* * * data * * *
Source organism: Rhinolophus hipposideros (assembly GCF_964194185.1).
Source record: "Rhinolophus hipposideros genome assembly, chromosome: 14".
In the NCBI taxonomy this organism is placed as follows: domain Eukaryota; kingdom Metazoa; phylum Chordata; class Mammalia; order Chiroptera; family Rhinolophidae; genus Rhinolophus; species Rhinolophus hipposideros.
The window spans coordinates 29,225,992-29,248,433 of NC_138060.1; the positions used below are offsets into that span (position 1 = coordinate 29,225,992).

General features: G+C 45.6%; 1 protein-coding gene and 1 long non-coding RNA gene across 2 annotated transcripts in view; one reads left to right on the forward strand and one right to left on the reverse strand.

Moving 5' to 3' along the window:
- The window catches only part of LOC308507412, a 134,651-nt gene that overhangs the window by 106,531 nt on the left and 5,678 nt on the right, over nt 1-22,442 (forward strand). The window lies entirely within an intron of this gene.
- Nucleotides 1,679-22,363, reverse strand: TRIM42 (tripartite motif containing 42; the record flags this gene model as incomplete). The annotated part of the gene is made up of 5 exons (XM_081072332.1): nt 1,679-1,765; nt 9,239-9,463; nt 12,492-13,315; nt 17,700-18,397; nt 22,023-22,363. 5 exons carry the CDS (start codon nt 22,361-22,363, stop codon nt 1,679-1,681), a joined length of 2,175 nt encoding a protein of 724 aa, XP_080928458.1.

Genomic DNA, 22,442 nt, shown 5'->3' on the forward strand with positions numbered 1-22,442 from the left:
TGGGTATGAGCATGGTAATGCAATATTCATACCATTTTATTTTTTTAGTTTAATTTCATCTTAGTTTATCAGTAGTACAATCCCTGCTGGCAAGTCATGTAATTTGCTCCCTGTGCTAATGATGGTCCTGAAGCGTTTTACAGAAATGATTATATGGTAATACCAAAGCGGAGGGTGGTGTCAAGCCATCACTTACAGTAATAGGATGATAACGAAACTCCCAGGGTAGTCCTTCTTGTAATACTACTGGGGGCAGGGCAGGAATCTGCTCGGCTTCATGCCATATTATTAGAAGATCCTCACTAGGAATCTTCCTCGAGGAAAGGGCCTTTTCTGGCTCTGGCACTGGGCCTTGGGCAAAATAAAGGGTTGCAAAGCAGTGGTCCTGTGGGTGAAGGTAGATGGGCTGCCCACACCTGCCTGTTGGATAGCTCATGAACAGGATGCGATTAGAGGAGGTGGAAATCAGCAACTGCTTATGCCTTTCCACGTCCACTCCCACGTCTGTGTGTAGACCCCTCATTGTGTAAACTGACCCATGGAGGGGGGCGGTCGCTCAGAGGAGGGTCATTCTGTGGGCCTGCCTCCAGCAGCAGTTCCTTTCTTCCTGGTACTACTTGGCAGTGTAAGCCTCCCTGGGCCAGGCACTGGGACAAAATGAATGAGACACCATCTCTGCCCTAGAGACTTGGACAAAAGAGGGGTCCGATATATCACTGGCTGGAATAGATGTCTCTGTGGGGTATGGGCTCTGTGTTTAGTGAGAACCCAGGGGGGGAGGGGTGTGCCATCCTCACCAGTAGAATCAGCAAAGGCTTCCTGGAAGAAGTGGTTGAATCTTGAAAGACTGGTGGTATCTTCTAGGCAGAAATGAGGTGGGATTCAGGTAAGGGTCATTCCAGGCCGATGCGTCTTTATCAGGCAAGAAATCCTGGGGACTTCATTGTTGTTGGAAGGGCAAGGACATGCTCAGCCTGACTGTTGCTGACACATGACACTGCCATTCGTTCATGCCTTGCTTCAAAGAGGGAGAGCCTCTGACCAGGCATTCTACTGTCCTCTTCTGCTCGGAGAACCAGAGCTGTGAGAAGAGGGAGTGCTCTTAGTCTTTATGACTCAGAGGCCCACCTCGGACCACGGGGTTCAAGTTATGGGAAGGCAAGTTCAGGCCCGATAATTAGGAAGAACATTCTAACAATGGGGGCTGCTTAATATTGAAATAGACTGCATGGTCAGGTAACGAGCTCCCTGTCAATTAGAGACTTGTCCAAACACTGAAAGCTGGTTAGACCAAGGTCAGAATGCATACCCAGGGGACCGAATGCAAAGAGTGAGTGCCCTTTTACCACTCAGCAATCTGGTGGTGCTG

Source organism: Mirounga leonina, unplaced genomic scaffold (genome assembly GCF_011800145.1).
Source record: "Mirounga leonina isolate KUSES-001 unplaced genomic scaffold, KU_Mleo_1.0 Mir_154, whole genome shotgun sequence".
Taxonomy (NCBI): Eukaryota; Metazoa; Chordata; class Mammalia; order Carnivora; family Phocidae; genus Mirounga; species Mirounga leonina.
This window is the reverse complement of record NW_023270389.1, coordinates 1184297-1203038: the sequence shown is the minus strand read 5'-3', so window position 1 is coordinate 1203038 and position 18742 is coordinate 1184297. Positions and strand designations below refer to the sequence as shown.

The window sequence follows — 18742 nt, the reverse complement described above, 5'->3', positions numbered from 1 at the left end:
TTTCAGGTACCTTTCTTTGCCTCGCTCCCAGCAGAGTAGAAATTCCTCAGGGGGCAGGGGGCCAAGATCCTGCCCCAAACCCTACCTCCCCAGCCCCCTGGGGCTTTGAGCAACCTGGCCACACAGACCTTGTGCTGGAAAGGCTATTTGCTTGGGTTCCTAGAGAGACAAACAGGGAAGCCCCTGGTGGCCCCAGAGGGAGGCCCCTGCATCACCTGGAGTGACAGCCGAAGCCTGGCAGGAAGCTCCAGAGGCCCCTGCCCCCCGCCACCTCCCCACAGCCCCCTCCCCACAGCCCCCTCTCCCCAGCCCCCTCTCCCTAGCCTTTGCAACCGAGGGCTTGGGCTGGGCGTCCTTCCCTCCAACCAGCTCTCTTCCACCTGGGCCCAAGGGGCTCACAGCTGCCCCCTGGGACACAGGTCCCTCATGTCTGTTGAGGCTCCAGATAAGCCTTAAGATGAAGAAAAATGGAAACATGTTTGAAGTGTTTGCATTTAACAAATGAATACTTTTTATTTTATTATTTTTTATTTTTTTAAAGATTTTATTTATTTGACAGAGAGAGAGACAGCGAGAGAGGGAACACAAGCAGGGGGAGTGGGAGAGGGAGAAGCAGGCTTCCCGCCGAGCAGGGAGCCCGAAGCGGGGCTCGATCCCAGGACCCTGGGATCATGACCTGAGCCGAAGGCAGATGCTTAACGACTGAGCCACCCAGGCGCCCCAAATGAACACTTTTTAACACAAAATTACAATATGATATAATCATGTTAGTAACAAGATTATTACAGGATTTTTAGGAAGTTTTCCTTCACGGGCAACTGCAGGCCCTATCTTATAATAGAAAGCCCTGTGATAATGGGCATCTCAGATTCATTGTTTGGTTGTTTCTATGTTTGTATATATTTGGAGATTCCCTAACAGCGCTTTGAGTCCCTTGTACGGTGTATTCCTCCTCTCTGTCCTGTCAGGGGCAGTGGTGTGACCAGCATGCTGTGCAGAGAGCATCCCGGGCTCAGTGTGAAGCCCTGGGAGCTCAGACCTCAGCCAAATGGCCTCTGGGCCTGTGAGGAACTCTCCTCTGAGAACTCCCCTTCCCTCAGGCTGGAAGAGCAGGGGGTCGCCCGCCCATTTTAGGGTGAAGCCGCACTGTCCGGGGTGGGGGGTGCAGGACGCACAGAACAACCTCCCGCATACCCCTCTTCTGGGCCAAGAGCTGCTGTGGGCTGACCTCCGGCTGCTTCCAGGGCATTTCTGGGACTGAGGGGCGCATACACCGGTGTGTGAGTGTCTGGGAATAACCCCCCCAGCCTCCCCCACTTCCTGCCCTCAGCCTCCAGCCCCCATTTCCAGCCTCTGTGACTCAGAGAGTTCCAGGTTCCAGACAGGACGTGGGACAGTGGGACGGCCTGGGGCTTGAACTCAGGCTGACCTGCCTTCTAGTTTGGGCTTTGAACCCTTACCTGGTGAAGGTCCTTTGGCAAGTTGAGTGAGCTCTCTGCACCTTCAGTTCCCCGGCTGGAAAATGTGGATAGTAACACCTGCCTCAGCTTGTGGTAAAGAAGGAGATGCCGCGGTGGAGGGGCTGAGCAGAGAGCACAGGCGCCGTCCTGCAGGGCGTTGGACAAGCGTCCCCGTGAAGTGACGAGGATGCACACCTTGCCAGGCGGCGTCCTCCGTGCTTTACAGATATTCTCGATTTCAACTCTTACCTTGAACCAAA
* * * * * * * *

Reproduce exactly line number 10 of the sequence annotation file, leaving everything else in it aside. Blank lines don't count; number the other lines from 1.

TGGGTATGAGCATGGTAATGCAATATTCATACCATTTTATTTTTTTAGTTTAATTTCATCTTAGTTTATCAGTAGTACAATCCCTGCTGGCAAGTCATGTAATTTGCTCCCTGTGCTAATGATGGTCCTGAAGCGTTTTACAGAAATGATTATATGGTAATACCAAAGCGGAGGGTGGTGTCAAGCCATCACTTACAGTAATAGGATGATAACGAAACTCCCAGGGTAGTCCTTCTTGTAATACTACTGGGGGCAGGGCAGGAATCTGCTCGGCTTCATGCCATATTATTAGAAGATCCTCACTAGGAATCTTCCTCGAGGAAAGGGCCTTTTCTGGCTCTGGCACTGGGCCTTGGGCAAAATAAAGGGTTGCAAAGCAGTGGTCCTGTGGGTGAAGGTAGATGGGCTGCCCACACCTGCCTGTTGGATAGCTCATGAACAGGATGCGATTAGAGGAGGTGGAAATCAGCAACTGCTTATGCCTTTCCACGTCCACTCCCACGTCTGTGTGTAGACCCCTCATTGTGTAAACTGACCCATGGAGGGGGGCGGTCGCTCAGAGGAGGGTCATTCTGTGGGCCTGCCTCCAGCAGCAGTTCCTTTCTTCCTGGTACTACTTGGCAGTGTAAGCCTCCCTGGGCCAGGCACTGGGACAAAATGAATGAGACACCATCTCTGCCCTAGAGACTTGGACAAAAGAGGGGTCCGATATATCACTGGCTGGAATAGATGTCTCTGTGGGGTATGGGCTCTGTGTTTAGTGAGAACCCAGGGGGGGAGGGGTGTGCCATCCTCACCAGTAGAATCAGCAAAGGCTTCCTGGAAGAAGTGGTTGAATCTTGAAAGACTGGTGGTATCTTCTAGGCAGAAATGAGGTGGGATTCAGGTAAGGGTCATTCCAGGCCGATGCGTCTTTATCAGGCAAGAAATCCTGGGGACTTCATTGTTGTTGGAAGGGCAAGGACATGCTCAGCCTGACTGTTGCTGACACATGACACTGCCATTCGTTCATGCCTTGCTTCAAAGAGGGAGAGCCTCTGACCAGGCATTCTACTGTCCTCTTCTGCTCGGAGAACCAGAGCTGTGAGAAGAGGGAGTGCTCTTAGTCTTTATGACTCAGAGGCCCACCTCGGACCACGGGGTTCAAGTTATGGGAAGGCAAGTTCAGGCCCGATAATTAGGAAGAACATTCTAACAATGGGGGCTGCTTAATATTGAAATAGACTGCATGGTCAGGTAACGAGCTCCCTGTCAATTAGAGACTTGTCCAAACACTGAAAGCTGGTTAGACCAAGGTCAGAATGCATACCCAGGGGACCGAATGCAAAGAGTGAGTGCCCTTTTACCACTCAGCAATCTGGTGGTGCTG